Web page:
Scientists and researchers yesterday set out on a mission to uncover the secrets of the rare Greenland Shark. A representative told the public:
"The purpose of the mission is to understand more about the Greenland shark, a top predator in the Arctic, which lives for more than 272 years -- possibly more than 400, "This extreme age was only revealed by scientists from Copenhagen last year. Little else is known about how the shark survives in the deep seas around the Arctic Circle,"
The Greenland Shark is native to the cold, deep water of the North Atlantic and extremely elusive.
The Shark grows tremendously slow, less than half an inch (a centimetre) per year, suggesting a life span well beyond those of other vertebrates. The study concluded that the shark reaches sexual maturity by the ripe age of 150 years old. Pretty good for an old’ shark.
Knowing exactly how old the shark is tricky. Unlike their bony fishy brethren that can be aged via analysis of their otoliths or ear stones, sharks, due to their excess cartilage are more difficult to determine age.
UNEXPECTED SHARK GIVES EXPLORER SHOCK OF HIS LIFE A National Geographic researcher is startled to see a Greenland shark where none has ever been seen before—off Russia's Franz Josef Land.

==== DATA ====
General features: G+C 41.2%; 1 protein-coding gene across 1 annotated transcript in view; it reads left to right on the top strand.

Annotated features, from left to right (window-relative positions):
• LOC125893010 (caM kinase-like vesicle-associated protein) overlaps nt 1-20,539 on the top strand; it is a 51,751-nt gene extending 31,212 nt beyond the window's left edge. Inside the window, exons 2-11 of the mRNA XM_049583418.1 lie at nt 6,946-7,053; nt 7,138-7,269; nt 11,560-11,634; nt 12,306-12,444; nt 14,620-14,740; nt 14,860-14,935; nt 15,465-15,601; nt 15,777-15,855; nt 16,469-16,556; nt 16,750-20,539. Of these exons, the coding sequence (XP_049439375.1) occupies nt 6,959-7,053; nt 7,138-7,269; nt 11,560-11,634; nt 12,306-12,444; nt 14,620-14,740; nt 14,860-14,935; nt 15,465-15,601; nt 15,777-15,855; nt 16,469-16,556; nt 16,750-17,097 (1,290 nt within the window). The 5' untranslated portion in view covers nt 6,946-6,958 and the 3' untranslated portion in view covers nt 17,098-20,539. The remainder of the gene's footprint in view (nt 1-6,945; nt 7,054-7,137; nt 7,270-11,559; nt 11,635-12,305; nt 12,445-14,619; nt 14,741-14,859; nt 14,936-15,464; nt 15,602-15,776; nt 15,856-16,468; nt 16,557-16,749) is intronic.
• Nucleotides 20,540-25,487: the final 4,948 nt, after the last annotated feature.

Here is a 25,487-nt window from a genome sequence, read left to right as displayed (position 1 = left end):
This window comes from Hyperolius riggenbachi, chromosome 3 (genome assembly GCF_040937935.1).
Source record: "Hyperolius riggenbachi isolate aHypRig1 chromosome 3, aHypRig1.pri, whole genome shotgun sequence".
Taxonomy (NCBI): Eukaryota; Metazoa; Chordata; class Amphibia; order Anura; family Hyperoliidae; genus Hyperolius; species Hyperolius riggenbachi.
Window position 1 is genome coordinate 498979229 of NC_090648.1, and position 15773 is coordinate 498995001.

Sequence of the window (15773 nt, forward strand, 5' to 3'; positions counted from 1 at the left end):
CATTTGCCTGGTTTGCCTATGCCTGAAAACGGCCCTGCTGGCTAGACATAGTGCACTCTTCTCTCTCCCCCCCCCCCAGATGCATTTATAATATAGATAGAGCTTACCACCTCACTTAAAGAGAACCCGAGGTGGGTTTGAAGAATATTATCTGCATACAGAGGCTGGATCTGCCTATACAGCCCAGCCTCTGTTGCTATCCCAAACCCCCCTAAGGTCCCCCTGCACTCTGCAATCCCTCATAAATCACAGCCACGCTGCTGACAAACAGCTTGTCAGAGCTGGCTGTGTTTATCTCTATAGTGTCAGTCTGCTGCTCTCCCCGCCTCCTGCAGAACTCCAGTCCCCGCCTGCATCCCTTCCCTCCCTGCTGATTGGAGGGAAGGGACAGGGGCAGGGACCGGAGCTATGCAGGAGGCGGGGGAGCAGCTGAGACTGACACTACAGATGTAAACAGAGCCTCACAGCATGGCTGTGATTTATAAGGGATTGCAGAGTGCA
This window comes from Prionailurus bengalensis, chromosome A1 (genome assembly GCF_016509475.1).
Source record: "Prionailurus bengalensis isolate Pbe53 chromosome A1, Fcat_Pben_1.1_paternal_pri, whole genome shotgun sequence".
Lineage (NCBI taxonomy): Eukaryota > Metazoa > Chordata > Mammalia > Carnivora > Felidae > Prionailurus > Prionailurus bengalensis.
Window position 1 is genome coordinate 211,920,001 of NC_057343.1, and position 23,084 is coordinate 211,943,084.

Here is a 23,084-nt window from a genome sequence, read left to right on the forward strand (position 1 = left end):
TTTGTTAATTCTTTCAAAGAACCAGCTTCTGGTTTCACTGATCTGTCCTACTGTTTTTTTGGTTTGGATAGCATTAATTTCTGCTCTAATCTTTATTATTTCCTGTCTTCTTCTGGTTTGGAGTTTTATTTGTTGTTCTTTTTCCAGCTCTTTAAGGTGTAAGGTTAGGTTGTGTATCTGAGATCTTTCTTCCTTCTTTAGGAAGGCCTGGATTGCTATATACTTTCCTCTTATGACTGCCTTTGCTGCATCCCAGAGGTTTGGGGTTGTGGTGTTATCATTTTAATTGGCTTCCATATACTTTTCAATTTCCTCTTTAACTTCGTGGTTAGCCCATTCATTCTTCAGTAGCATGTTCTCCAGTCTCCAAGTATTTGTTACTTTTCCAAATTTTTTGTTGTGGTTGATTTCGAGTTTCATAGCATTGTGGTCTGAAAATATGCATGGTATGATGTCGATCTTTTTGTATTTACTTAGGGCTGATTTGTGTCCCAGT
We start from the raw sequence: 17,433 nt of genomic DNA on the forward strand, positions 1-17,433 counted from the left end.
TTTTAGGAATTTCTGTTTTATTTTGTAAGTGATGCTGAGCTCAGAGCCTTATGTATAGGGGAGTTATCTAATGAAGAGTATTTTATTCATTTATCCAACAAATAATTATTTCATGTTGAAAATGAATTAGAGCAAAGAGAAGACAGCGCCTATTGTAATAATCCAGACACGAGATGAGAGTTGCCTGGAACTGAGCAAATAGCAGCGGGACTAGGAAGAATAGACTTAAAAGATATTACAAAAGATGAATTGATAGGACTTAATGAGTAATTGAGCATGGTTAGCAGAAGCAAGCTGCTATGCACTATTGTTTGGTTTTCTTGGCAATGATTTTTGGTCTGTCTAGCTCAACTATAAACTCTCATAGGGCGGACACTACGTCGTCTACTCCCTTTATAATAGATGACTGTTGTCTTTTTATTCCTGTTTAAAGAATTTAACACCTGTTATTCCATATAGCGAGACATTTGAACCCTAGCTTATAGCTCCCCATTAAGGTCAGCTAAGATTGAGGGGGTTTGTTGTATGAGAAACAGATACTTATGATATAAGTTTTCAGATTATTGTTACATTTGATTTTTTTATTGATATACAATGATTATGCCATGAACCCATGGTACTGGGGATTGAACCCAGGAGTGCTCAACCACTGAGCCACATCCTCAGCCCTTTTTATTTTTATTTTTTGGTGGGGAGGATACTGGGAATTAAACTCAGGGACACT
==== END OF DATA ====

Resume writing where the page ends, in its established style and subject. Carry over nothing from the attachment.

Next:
Greenland Sharks have a unique eye lens that grows continually throughout the Shark’s lifetime. As the Shark gets older, more and more layers are added to the lens. Unlike dating trees, scientists can’t count the rings but can remove each layer of the lens until they reach the embryonic nucleus. Similar to the 200-year-old rare Bowhead Whales that are also aged via their lenses.
Image: A Greenland was shark accidentally caught as bycatch on a research vessel in southwestern Greenland.
PHOTOGRAPH BY JULIUS NIELSEN
The tissue surrounding and inside the eye of the Shark is composed of proteins that accumulated when the Shark was born. The chemical composition of the eye lens nucleus is studied and analysed for an estimate of the shark’s age.
Why the Sharks live as long as they do is unknown. Some have speculated that it could have to do with cold water climate the shark lives in slows down their metabolism creating less damage to the animal’s tissue.
Due to the elusive nature of the Greenland Shark, nobody knows exactly how many Greenland Sharks there are left in the world. So every result is crucial.
“The longevity is remarkable, but I hope the public recognises how important that is with regard to how we manage and conserve Arctic and deep water ecosystems,” says Aaron Fisk, an ecologist at the University of Windsor who was not involved with this research.
The expedition that set out yesterday hopes to demystify the giant creature, in an effort to protect the species from becoming endangered:
"This expedition is one of the first to try and understand the physiology of Greenland sharks. With the expertise we have on the ship, we're confident that we can find out more about what makes this fish such an amazing creature"